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Have You Got the Talent to Survive the AI Revolution?

AI revolution

Procurement professionals will need to learn new, advanced skills to stay relevant when low-level tasks become increasingly automated.

Early adopters who seize the opportunities of artificial intelligence (AI) are likely to generate real value for their company, but will they also risk half of their procurement team becoming obsolete?

Worse still, will their own role become redundant?

It’s a very reasonable fear given that many prominent futurists have predicted that tens of millions of skilled professional jobs will be eliminated as the AI revolution gathers pace. And even if the high-level roles remain, who will be tomorrow’s procurement leaders if junior roles are replaced by data-hungry algorithms?

Time to learn new skills

“The AI future means that low-value administrative roles will be an unnecessary expense and procurement professionals will have greater productivity,” says Claus Jepsen, chief architect at Unit4, an organisation that claims to have created the world’s first business digital assistant, called Wanda.

“Like other professions, procurement professionals need to realise this now and begin to forge their creative and people skills. Technology-wise, virtual digital assistants mean the days of learning how to navigate procurement screens and systems are gone.”

“Procurement professionals can simply interact with digital assistants using natural language: ‘What are my best options to buy one hundred laptops? What was the company’s spend on mobile phone contracts last year?’ It is as easy as that, and what a difference it makes to procurement productivity.”

But it may not actually be as simple as that, argues David Hamilton of Liverpool University’s computer science department. Dr Hamilton specialises in AI and machine learning and is working on a two-year knowledge transfer partnership with Inprova, a Warrington-based procurement services provider.

Reinforce, not replace

“The focus of AI is to reinforce the work of procurement functions and not to replace staff,” he says.

Dr Hamilton draws an analogy with healthcare, where AI can crunch thousands of data points to help doctors make quicker decisions: “These AI applications won’t replace doctors, but they provide accurate, relevant output from different sources to help them make informed decisions,” he says.

This suggests those able to ‘speak data’ in procurement – much like in other sectors – will flourish. Traditional leadership skills, including emotional intelligence, remain crucial, though. Leadership skills will also be in demand, especially as the procurement function undergoes upheaval.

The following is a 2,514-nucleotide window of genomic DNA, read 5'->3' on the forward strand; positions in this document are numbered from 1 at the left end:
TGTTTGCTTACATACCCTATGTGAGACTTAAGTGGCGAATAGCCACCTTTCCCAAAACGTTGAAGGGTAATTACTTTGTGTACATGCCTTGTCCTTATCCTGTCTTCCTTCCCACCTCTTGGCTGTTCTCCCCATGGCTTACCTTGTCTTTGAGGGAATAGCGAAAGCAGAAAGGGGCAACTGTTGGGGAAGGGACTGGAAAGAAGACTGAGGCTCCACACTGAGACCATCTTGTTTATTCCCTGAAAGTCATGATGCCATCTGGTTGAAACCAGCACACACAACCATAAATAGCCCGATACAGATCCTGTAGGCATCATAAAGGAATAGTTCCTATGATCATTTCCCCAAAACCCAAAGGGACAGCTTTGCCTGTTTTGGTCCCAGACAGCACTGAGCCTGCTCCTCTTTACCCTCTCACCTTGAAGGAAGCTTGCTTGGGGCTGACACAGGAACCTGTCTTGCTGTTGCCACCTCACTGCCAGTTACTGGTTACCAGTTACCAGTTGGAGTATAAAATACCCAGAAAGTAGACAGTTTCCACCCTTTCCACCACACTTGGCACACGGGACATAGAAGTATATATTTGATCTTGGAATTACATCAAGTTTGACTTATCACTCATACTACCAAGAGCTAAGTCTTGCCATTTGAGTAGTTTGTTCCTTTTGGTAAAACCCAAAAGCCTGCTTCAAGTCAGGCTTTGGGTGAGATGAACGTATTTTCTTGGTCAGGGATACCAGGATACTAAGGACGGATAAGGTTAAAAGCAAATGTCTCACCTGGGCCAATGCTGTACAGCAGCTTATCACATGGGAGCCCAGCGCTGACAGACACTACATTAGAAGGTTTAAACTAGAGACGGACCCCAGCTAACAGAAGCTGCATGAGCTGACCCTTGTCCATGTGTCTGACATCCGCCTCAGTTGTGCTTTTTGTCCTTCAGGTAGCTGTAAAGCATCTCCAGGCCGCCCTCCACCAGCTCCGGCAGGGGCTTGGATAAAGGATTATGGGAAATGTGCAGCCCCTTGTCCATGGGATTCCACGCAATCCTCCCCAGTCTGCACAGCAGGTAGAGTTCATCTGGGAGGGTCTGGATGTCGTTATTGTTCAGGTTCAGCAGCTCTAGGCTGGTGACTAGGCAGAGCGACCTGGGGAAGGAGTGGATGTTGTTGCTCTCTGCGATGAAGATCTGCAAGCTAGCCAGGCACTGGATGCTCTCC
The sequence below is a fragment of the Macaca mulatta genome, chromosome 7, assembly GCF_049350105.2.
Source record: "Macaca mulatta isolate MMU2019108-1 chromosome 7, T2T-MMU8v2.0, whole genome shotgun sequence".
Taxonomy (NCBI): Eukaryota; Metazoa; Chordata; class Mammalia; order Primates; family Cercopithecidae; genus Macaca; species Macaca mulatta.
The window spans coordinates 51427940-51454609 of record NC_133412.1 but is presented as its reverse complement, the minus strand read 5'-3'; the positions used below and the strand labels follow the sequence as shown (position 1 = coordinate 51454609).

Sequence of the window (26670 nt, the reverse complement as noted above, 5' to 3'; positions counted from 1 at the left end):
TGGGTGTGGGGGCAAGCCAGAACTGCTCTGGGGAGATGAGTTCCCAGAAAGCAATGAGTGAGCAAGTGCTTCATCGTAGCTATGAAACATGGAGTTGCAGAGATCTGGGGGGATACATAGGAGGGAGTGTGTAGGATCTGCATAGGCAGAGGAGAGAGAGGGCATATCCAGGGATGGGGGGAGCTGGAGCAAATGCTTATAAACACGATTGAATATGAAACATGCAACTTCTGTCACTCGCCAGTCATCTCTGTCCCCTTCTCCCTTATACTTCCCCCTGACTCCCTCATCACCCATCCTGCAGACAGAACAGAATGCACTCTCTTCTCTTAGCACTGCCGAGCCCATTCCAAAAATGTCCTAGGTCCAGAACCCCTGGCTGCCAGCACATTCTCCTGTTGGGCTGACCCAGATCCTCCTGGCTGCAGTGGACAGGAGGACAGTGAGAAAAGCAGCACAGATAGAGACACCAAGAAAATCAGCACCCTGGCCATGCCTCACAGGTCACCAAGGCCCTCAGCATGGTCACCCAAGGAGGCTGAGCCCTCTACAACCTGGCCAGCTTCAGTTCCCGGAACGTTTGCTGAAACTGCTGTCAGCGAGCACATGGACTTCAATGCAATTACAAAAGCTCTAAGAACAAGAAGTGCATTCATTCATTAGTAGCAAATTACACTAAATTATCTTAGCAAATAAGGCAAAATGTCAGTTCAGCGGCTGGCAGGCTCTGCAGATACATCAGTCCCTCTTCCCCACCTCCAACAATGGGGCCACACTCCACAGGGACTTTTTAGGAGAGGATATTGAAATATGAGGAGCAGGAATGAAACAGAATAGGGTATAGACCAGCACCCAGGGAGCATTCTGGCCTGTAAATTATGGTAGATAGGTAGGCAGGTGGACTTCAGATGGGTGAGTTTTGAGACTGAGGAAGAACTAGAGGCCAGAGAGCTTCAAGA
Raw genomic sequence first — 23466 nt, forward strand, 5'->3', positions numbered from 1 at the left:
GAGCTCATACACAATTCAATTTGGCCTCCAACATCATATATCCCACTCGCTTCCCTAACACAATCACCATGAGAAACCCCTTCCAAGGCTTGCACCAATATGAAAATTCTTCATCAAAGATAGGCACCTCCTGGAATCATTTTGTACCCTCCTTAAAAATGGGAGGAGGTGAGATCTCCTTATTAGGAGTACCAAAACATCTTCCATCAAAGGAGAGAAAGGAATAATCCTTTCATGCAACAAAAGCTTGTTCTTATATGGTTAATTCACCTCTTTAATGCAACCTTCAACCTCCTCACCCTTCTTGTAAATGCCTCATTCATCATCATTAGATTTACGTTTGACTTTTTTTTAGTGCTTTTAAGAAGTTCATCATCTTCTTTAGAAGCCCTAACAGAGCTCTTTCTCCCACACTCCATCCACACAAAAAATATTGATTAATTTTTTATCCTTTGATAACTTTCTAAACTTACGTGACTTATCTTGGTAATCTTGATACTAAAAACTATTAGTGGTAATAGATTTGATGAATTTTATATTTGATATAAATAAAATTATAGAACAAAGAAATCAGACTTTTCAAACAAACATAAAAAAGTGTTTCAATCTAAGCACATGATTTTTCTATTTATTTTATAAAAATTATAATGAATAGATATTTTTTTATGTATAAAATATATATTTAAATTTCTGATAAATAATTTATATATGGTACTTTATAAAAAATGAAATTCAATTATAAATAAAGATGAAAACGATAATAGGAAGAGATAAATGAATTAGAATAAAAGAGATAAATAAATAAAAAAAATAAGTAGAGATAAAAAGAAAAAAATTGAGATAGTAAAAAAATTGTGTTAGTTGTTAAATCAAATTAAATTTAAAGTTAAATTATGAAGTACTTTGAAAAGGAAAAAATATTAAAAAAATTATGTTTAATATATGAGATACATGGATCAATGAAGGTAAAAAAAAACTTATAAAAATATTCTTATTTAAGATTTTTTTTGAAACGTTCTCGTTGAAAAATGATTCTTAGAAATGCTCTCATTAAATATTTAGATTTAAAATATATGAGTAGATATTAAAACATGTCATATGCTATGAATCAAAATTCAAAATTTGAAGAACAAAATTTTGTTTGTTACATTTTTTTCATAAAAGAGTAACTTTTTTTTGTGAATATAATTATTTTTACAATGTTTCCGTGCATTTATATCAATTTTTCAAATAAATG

Kasia Borowska, managing director of Brainpool, a worldwide network of AI and machine learning experts, says the skills mix needed to facilitate procurement is likely to change.

Extracting insights from data

“A lot of companies think that they need AI to bring procurement processes on to the next level, but really what they need is a good data engineer and a data analyst to extract insights from the data that’s available,” she says.

Even when AI is introduced, the systems need nurturing, Ms Borowska adds.

“Managing complex machine learning systems requires a lot of resources. In order to avoid becoming redundant, procurement professionals should make sure they keep up to date with the technology that’s being introduced into their company.”

To those procurement professionals worried about their future, Ms Borowska offers comfort in the form of a history lesson.

AI will empower procurement

“Similar concerns were being raised when the internet first came along, replacing letters with emails, fax with messenger, paper ads with digital marketing. But for those who adapted, the introduction of the internet created even more jobs, which were difficult to imagine back then,” she says.

Either way, it’s not time to panic just yet. Deloitte’s Global Chief Procurement Officer 2018 survey found that only two per cent of CPOs say they have ‘fully deployed AI or cognitive technology for use in procurement’. However, 66% of CPOs agree that ‘a key leadership trait of procurement leaders is leading digital and analytical transformation’.

Change is coming, and quickly, but an open-minded, progressive and agile attitude will reap rewards.

Lance Younger, a partner at Deloitte who is responsible for the UK sourcing and procurement practice, says: “Far from creating a hollowing-out or removal of levels, AI will empower procurement and create new roles for procurement to deliver value to the business.”

This article was written by Oliver Pickup for our special report, AI in Procurement. Download your free copy here.

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